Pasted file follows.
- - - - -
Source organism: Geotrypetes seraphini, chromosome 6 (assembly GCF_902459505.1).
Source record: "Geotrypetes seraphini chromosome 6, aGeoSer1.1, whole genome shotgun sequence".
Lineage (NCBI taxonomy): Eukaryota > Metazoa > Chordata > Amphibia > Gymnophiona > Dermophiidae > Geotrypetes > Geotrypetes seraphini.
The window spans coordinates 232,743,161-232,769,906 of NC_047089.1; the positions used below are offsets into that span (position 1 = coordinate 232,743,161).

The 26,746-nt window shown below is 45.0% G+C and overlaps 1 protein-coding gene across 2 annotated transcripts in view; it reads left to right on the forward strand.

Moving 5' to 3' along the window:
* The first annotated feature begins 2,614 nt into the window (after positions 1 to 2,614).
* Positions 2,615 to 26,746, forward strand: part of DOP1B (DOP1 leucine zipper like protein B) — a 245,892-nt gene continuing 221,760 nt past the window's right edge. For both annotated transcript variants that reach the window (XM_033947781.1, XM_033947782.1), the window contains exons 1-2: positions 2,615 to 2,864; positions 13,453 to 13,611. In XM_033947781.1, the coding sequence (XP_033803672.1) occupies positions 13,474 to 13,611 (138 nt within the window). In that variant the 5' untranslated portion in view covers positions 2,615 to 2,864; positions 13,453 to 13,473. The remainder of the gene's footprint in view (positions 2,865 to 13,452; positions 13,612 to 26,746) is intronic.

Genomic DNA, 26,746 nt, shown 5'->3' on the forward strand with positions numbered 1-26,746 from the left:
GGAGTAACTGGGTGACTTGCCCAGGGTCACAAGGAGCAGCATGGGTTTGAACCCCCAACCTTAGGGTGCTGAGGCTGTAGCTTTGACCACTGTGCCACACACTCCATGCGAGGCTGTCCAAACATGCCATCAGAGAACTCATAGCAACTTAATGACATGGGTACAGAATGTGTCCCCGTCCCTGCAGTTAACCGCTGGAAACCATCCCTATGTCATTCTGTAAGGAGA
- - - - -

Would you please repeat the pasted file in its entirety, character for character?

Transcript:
Source organism: Geotrypetes seraphini, chromosome 6 (assembly GCF_902459505.1).
Source record: "Geotrypetes seraphini chromosome 6, aGeoSer1.1, whole genome shotgun sequence".
Lineage (NCBI taxonomy): Eukaryota > Metazoa > Chordata > Amphibia > Gymnophiona > Dermophiidae > Geotrypetes > Geotrypetes seraphini.
The window spans coordinates 232,743,161-232,769,906 of NC_047089.1; the positions used below are offsets into that span (position 1 = coordinate 232,743,161).

The 26,746-nt window shown below is 45.0% G+C and overlaps 1 protein-coding gene across 2 annotated transcripts in view; it reads left to right on the forward strand.

Moving 5' to 3' along the window:
* The first annotated feature begins 2,614 nt into the window (after positions 1 to 2,614).
* Positions 2,615 to 26,746, forward strand: part of DOP1B (DOP1 leucine zipper like protein B) — a 245,892-nt gene continuing 221,760 nt past the window's right edge. For both annotated transcript variants that reach the window (XM_033947781.1, XM_033947782.1), the window contains exons 1-2: positions 2,615 to 2,864; positions 13,453 to 13,611. In XM_033947781.1, the coding sequence (XP_033803672.1) occupies positions 13,474 to 13,611 (138 nt within the window). In that variant the 5' untranslated portion in view covers positions 2,615 to 2,864; positions 13,453 to 13,473. The remainder of the gene's footprint in view (positions 2,865 to 13,452; positions 13,612 to 26,746) is intronic.

Genomic DNA, 26,746 nt, shown 5'->3' on the forward strand with positions numbered 1-26,746 from the left:
GGAGTAACTGGGTGACTTGCCCAGGGTCACAAGGAGCAGCATGGGTTTGAACCCCCAACCTTAGGGTGCTGAGGCTGTAGCTTTGACCACTGTGCCACACACTCCATGCGAGGCTGTCCAAACATGCCATCAGAGAACTCATAGCAACTTAATGACATGGGTACAGAATGTGTCCCCGTCCCTGCAGTTAACCGCTGGAAACCATCCCTATGTCATTCTGTAAGGAGA